I have really enjoyed Bertrand Russell’s book The Conquest of Happiness and thought I would share some more thoughts that I had while pondering it. Let me start with the title. The word “conquest” conjures up an image of a one-time momentous force put forth to achieve the goal, happiness. It seems to imply that we have to struggle to climb a difficult mountain, but once we find the proper trail and put forth the needed effort, we arrive at the peak and have conquered it – as though happiness is a specific goal to be achieved once and for all.
Or maybe happiness is achieved not by the conquest of happiness, but rather by the conquest and defeat of unhappiness. As though unhappiness were a fire-breathing dragon in our lives that requires suiting up in armor, mounting our horse, and riding up in order to slay it with our sword. Only then, after we have conquered and slain the dragon of unhappiness can we find true happiness.
Perhaps the term pursuit would make for a more proper title on achieving happiness. The pursuit of happiness sounds like it could be more accurate. We are always pursuing happiness, even when we are not consciously thinking about this pursuit. But pursuit also conjures up an image of a quest that terminates in a successful one-time accomplishment. It would be like when we used to play capture the flag, chasing the opponent with the flag, and then achieving the goal when we have managed to grab the flag.
“Pursuit” also provides me with the image of something that is sought, but never, or seldom, actually found. It would be similar to the activity of “treasure hunting,” which is usually long on the hunting and somewhat short on the treasure actually found. Then again, most of the happiness that comes from the activity of treasure hunting is related to sharing the effort and making the effort, as opposed to an actual find. I’ve been told fishing is similar – we say we are going “fishing,” not that we are going “catching.”
Human nature is such that we often turn the pursuit of happiness into the pursuit of unhappiness. It’s not that we are pursuing unhappiness, but rather we are being pursued by unhappiness. Our struggles, our hurts, habits, and hang-ups are not only pursuing us, but we feel the easiest and quickest solution is to escape our pursuers. What we need is to confront our pursuers and put forth the effort to slay our dragons. The result will be a significant and long-term increase in our happiness.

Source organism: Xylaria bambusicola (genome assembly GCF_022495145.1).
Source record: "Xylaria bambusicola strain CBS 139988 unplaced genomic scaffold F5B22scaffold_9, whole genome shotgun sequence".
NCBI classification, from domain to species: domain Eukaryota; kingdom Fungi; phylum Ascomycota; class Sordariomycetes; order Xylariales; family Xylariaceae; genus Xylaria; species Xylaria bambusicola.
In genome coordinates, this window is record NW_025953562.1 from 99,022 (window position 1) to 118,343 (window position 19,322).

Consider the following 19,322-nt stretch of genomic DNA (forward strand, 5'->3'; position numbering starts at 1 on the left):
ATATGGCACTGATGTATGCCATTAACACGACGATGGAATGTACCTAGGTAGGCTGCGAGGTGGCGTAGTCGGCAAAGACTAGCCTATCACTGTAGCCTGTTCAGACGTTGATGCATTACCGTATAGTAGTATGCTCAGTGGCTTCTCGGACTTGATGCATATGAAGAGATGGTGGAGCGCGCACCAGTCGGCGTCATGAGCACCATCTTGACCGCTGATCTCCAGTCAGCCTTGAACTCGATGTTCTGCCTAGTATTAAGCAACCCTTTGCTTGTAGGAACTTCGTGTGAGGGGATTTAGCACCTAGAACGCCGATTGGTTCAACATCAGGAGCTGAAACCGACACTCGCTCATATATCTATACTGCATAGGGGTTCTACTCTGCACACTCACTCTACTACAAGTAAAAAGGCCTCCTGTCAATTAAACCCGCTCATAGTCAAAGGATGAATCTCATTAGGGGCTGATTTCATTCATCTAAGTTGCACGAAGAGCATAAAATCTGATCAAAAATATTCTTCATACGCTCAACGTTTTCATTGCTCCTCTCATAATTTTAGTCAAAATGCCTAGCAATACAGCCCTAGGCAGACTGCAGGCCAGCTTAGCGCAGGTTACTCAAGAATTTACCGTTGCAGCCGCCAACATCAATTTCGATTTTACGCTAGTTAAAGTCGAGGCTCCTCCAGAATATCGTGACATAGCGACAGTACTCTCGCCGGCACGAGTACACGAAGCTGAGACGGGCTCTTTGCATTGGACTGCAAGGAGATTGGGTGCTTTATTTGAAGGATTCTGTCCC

We need to avoid the temporary escape that so often seems the best path. It’s not just wine that has seemed to me in the past to be an effective escape. I had a real problem with being a workaholic as well. It was too easy to bury myself in work, especially when there was an interesting and challenging project. After all, I was doing my best to be a good provider for my family, right?
In Even When the Pain is Bad, Suicide is Never the Right Answer I discussed using drugs or alcohol to escape emotional pain, and that people sometimes feel overwhelmed when they find that the escape is temporary. In Eat, Drink and Be Merry I discussed using wine when I didn’t feel comfortable. And I shared a couple of commands from Ecclesiastes – eat, drink and be merry (glad) v8:15, or A man can do nothing better than to eat and drink and find satisfaction in his work, v2:24. The whole idea is this: we want to be merry or happy and sometimes we turn to food or wine or work in an attempt to achieve that. But the writer of Ecclesiastes made it clear that when the pursuit of happiness is really an escape from unhappiness, it is pointless – like chasing the wind.
Bertrand Russell observes that the best kind of affection, what I would call Better Love, is when a man hopes for a new happiness rather than hope for escape from an old unhappiness. What about you? What struggles or unhappiness are you trying to escape? I have found that the writer of Ecclesiastes and Bertrand Russell are both right – it’s better to confront my struggles, examine my ruts of habit, and pursue and conquer, continually, new happiness rather than chase the wind. Again, what about you?